In response to the increasing popularity of the knitting patterns by “Penelope”, published each week in The Irish Press, the paper advised (25 July 1947) that reprints at 2d. each would be available.[v] However, the continuing difficulty of getting supplies and the high cost of hand-knitting wool still plagued knitters. In the Dáil Éireann on 10 March 1949, questions were once again asked about the price of hand-knitting wool, which had increased by a halfpenny per ounce for yarn manufactured from native wool, and by one penny per ounce for yarn manufactured from imported wool.[vi] The response was that the price rise was due to the increase in the price of raw wool, and not to any increase in profit margins. Nevertheless, the cost of knitting wool and clothes using wool as their principal raw material continued to increase in 1950 and, in 1951, more questions were raised in the Dáil Éireann.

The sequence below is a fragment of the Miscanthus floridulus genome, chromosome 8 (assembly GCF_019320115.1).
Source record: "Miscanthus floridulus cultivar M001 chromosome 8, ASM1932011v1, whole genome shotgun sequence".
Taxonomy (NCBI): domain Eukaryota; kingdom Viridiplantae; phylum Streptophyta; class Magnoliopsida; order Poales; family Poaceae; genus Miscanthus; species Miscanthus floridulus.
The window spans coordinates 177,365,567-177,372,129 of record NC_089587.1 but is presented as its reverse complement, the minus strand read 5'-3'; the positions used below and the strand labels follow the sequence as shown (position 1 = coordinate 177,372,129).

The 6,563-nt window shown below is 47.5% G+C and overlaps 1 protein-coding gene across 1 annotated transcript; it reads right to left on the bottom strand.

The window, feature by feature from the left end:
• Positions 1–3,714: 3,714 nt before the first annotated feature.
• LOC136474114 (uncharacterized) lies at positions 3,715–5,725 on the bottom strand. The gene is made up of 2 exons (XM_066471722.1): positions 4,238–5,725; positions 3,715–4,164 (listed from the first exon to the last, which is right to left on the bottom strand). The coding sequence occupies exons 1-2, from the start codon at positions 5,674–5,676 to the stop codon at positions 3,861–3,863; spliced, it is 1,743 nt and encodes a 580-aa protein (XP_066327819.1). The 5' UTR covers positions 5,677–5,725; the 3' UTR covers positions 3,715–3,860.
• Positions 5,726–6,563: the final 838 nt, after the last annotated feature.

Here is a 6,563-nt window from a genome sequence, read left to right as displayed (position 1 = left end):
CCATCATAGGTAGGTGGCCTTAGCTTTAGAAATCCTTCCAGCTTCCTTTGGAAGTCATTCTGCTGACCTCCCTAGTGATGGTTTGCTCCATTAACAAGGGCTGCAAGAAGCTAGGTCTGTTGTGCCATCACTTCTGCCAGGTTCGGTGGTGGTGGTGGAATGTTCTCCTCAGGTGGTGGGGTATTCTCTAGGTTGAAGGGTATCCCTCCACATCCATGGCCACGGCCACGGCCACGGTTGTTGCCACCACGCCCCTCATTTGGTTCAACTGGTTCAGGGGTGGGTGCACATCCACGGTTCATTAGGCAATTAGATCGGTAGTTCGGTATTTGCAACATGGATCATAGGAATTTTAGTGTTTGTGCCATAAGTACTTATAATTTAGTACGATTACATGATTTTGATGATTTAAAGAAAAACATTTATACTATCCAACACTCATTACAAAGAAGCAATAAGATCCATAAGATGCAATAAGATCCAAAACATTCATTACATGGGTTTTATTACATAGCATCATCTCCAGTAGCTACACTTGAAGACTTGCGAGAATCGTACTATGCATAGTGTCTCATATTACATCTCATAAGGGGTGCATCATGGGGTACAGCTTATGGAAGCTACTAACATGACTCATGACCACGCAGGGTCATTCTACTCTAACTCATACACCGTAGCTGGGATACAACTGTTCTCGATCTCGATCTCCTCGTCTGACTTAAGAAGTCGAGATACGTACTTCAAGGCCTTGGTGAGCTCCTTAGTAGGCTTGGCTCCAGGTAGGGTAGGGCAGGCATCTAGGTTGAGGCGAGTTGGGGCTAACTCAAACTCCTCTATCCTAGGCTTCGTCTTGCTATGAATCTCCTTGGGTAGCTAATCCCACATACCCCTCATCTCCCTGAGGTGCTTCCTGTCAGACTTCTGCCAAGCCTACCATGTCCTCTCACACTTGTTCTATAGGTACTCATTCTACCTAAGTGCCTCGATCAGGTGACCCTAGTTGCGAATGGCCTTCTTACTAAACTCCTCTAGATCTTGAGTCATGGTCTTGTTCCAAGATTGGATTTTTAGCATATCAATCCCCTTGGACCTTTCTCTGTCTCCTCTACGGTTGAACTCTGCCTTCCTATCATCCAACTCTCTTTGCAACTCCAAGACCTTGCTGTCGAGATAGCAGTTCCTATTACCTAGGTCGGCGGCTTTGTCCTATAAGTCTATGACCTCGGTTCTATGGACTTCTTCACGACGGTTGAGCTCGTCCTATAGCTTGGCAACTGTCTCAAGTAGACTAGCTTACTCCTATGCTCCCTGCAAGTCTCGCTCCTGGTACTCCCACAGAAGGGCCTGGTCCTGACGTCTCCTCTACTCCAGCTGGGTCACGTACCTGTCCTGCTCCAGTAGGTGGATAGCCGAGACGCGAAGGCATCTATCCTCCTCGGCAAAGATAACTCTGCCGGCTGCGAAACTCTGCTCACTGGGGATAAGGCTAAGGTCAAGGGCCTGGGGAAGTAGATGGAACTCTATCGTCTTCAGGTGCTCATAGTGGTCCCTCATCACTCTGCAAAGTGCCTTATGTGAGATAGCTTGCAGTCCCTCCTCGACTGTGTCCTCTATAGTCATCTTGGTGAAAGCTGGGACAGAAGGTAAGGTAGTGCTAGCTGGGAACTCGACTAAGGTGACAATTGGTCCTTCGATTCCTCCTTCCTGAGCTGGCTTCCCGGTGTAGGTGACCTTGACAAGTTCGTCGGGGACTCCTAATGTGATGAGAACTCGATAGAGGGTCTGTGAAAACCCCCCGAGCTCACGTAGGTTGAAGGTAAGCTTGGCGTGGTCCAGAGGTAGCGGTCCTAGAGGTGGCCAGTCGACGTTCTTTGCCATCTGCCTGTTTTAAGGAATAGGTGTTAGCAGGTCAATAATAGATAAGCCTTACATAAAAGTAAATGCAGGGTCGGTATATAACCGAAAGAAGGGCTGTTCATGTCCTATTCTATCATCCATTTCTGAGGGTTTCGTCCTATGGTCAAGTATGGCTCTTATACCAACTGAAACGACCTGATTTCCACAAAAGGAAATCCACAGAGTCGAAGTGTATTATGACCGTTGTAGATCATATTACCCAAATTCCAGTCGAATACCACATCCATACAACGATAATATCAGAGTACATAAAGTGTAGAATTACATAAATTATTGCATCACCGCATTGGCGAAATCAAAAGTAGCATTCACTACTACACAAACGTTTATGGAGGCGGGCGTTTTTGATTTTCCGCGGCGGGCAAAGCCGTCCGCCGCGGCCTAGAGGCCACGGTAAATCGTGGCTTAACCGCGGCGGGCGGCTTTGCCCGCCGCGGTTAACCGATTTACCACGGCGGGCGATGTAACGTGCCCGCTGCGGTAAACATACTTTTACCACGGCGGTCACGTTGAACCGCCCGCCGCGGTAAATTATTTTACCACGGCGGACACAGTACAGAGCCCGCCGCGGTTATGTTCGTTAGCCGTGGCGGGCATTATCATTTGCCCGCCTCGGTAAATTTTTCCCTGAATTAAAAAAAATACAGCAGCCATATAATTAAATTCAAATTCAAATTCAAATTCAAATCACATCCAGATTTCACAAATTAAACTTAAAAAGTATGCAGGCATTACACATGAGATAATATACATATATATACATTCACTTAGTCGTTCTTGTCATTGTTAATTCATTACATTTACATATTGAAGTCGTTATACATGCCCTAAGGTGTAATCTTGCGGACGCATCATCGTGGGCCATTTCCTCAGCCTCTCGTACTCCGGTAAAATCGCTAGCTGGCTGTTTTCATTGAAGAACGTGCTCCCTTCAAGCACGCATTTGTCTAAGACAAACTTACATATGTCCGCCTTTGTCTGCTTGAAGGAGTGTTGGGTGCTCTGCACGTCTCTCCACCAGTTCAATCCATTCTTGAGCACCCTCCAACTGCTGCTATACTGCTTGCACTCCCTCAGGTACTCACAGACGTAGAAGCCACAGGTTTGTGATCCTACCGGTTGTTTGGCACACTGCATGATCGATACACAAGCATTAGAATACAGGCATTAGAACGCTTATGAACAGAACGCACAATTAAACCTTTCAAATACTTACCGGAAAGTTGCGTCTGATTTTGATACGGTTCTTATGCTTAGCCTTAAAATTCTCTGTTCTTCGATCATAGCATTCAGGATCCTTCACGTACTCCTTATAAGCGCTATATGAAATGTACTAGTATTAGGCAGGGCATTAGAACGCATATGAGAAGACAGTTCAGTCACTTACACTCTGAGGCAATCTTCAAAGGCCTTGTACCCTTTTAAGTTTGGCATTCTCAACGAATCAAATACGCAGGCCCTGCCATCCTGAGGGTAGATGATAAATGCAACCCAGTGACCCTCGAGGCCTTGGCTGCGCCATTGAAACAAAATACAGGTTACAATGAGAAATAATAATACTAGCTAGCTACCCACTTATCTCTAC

Against the backdrop of increasing hand-knitting wool prices and the difficulty in obtaining supplies, the call came from “Penelope” for the women in Ireland to use Irish hand-knitting wool. On 16 March 1950, she wrote in The Irish Press that she wondered why people were making such a fuss of ‘Irishness’ during Irish week when, week in week out for over five years, she had been using Irish wools and had never recommended anything else.[vii] “Penelope” also stressed that her patterns were for the benefit of the family, and aimed at the mother who wanted to do well in supporting her family, and that Irish wools were second to none. ‘Irish Week’ ran from 13-18 March in 1950 and included a fashion parade supported by the Ladies Committee of the National Agricultural and Industrial Development Association (NAIDA)[viii], and shop displays with Irish goods. Members of the public were urged to give preference to those shops selling Irish goods. However, ‘Irish Week’ and the ‘Buy Irish drive’ were not without controversy, with letters to the papers decrying the need for such promotions. Despite the continued shortage of hand-knitting yarn and its increasing cost, “Penelope” advised women in The Irish Press on 23 February 1951 that, “…while ever there is sheep in Ireland to provide wool for our knitteds…”[ix] all would be well. This call to show patriotism and support for the nation by using only Irish wool in their knitting is just one example of how a woman’s identity has been constructed through her craft. She is a supportive mother of her family and nation if she follows “Penelope’s” advice.